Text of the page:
Mary Seacole's memoir Wonderful Adventures is recognized for its negotiation of various genres of Victorian writing, including autobiography, travel writing, the slave narrative, and a burgeoning Caribbean tradition of letters. It is a text which is usually interpreted through conventions of Empire, or through the lens of Postcolonial studies. Attempting to bridge this either/or approach, this article focuses on Seacole's construction of narrative commonalities: I ask, why would a woman so clearly bent on defying the limitations placed on her by gender and race, and whose achievements appear so exceptionally individual, undergird her narrative with constant references to collective identities—often in their most stereotypical abstractions? To answer this question, I engage in close readings that explore the tension between the typical and the specific though Seacole's use of terminology, focalization and passive voice, and the repeated use of antiphonal structures such as an AAB pattern. I show how Seacole's self-representation, and her reference to black communities and individuals, draw on trickster sensibilities, thus expanding previous readings of her text that consider her either subversive or complicit in the imperial project. I suggest that Seacole injects Jamaican and black Atlantic sensibilities into her text, even as she uses Victorian rhetorical devices, making the two traditions complementary—as they seem to be in her life.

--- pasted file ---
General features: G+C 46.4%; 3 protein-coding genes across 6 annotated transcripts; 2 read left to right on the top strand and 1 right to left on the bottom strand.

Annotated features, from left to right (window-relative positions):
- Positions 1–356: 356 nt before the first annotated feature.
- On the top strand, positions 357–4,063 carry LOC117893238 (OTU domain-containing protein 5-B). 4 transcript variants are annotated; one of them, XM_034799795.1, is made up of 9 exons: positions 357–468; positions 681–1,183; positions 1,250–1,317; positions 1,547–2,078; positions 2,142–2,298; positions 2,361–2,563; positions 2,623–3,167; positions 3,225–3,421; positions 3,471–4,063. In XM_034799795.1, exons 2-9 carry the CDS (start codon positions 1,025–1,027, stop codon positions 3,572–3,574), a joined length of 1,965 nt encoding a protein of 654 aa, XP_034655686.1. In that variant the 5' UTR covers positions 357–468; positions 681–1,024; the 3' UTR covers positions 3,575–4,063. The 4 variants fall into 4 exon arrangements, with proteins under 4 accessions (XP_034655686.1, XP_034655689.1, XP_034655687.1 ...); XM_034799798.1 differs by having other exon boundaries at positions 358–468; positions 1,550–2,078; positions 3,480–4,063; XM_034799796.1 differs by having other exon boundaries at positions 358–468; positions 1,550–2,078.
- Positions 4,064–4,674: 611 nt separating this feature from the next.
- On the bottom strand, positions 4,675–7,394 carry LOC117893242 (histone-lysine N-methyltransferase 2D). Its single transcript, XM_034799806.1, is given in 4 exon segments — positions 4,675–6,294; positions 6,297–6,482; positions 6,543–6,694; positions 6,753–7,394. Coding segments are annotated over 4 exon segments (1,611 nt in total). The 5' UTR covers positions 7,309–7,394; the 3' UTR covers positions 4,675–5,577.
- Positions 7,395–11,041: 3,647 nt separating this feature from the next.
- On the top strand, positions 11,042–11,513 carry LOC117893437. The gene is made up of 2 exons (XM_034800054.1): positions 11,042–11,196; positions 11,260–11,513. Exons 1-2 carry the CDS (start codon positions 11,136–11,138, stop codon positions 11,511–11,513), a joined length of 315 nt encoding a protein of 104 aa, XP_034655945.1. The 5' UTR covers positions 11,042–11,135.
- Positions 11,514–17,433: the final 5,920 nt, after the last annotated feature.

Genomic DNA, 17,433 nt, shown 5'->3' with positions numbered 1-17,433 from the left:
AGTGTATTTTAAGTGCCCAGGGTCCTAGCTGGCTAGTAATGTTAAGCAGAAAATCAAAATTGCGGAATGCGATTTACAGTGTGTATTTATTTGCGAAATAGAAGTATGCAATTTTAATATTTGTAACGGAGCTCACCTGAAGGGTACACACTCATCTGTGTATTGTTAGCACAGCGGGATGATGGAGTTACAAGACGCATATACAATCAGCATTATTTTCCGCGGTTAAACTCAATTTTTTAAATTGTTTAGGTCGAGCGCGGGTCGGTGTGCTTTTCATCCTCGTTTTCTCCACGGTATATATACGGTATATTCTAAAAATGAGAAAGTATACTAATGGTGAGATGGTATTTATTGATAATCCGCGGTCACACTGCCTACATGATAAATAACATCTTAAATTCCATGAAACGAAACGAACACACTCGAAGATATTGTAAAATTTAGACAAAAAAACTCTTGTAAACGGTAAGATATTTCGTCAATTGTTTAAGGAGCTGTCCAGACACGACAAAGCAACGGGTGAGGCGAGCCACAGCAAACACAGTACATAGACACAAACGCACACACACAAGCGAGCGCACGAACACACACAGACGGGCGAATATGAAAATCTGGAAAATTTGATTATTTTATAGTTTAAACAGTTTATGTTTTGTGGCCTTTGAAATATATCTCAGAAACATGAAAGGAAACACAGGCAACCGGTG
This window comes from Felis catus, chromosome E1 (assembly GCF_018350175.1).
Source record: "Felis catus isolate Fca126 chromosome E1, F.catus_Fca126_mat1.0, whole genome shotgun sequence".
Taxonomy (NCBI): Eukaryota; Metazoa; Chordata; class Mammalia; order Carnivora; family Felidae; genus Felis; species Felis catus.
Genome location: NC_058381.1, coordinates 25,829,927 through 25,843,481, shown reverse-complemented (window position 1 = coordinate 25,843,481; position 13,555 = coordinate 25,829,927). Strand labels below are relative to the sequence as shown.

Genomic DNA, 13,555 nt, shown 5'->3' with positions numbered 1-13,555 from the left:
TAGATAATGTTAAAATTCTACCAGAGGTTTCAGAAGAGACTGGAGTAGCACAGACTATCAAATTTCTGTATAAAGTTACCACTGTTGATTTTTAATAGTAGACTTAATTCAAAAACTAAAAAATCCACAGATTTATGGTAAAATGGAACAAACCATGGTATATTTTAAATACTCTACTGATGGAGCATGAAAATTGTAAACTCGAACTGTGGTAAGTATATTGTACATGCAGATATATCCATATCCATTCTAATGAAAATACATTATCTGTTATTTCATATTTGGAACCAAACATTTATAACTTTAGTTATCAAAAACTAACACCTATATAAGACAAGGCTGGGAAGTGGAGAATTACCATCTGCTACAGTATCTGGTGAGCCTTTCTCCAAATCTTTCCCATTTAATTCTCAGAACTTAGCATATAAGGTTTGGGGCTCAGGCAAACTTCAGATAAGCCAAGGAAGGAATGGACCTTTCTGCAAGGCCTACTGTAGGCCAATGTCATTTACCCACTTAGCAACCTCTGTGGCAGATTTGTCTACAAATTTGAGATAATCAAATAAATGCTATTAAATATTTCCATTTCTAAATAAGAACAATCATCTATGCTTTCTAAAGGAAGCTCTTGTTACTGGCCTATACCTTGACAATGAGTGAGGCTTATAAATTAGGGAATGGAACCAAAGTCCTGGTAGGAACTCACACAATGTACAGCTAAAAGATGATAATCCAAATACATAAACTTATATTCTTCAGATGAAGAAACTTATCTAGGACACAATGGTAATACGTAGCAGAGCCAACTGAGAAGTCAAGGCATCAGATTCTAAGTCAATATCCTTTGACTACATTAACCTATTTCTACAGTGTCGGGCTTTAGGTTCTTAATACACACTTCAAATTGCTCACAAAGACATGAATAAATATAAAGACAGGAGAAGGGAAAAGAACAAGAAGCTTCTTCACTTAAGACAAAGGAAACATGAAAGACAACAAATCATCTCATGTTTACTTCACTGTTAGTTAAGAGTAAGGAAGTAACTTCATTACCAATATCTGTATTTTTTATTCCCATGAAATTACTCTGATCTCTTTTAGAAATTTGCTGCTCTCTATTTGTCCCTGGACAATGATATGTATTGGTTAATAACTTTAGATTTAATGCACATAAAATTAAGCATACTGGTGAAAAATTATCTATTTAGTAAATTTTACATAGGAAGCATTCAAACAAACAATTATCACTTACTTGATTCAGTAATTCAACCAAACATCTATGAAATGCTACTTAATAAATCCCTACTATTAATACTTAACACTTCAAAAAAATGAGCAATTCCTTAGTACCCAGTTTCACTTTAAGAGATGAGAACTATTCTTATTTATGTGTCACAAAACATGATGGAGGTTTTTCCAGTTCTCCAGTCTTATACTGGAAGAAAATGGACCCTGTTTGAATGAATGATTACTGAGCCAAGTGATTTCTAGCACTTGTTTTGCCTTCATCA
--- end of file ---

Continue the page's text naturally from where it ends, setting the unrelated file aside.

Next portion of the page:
ASJC Scopus subject areas
- Cultural Studies
- Literature and Literary Theory